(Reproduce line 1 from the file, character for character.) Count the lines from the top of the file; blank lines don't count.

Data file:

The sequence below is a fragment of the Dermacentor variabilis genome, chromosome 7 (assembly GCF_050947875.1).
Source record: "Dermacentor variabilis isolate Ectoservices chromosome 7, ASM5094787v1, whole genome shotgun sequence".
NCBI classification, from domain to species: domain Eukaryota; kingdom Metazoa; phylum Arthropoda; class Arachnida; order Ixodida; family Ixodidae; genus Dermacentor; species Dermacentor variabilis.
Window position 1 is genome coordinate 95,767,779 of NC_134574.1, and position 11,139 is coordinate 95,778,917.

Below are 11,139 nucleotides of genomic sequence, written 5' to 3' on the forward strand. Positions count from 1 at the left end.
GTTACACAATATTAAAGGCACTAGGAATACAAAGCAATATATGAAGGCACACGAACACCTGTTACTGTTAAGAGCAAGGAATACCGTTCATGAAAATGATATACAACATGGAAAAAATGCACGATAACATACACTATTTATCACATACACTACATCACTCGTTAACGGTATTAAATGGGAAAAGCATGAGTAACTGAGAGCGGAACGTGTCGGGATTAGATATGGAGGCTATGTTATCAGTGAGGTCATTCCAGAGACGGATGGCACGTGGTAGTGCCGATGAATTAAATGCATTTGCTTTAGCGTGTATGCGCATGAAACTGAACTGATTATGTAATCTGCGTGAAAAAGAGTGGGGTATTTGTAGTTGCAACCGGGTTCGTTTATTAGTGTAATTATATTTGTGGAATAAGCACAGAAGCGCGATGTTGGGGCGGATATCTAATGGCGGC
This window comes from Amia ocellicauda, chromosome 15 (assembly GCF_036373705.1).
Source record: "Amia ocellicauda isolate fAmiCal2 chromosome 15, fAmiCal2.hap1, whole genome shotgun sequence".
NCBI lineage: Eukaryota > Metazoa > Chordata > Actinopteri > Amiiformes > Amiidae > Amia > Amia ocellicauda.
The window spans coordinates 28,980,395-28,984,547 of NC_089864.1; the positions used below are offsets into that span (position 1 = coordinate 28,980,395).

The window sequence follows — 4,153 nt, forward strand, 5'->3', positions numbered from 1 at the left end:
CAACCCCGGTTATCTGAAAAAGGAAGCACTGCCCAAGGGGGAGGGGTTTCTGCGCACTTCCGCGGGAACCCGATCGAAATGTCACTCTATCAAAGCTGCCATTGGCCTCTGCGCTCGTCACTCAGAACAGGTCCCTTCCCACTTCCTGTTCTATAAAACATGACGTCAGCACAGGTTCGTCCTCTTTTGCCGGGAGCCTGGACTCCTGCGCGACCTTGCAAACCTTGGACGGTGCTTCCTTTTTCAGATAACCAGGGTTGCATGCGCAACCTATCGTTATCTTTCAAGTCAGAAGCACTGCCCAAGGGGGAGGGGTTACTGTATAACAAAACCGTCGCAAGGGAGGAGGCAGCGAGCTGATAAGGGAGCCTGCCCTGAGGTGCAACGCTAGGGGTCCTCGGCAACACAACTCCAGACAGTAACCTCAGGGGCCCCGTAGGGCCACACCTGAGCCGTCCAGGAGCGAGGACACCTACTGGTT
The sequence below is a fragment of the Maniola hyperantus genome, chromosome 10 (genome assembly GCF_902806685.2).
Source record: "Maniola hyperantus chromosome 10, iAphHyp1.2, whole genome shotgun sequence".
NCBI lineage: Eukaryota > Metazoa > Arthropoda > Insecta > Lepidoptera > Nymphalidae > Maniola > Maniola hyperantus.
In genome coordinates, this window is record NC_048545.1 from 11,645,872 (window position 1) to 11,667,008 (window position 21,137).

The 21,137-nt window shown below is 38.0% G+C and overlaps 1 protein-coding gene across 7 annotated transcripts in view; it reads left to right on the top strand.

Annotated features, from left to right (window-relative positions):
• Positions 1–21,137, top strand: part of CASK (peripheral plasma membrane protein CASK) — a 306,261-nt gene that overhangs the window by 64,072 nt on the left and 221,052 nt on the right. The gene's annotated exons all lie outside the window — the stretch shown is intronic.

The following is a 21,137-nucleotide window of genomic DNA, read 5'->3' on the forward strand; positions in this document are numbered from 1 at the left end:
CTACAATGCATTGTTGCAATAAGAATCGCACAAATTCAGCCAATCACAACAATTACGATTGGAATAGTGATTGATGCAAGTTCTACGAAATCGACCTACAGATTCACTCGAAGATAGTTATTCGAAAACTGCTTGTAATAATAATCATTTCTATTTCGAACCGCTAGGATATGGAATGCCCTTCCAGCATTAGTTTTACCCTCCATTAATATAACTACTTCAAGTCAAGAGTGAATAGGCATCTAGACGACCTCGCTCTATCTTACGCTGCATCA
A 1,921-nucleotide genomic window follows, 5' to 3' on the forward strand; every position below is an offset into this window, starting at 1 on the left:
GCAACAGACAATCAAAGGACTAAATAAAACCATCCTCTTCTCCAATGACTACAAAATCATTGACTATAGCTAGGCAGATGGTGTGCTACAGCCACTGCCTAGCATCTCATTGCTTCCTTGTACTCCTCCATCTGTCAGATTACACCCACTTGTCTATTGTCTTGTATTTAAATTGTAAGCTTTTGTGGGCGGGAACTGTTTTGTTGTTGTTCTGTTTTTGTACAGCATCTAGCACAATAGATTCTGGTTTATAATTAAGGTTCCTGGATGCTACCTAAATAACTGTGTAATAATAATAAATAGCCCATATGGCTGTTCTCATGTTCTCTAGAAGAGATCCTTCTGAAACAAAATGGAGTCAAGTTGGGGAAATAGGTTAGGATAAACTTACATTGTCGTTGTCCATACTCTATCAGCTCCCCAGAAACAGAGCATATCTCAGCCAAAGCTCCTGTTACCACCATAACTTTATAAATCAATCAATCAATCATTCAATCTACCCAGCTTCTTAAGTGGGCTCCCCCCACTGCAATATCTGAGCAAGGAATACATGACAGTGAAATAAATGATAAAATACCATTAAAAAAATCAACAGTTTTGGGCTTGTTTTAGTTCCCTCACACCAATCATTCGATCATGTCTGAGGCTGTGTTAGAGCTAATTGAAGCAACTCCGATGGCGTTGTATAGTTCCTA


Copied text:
The sequence below is a fragment of the Dermacentor variabilis genome, chromosome 7 (assembly GCF_050947875.1).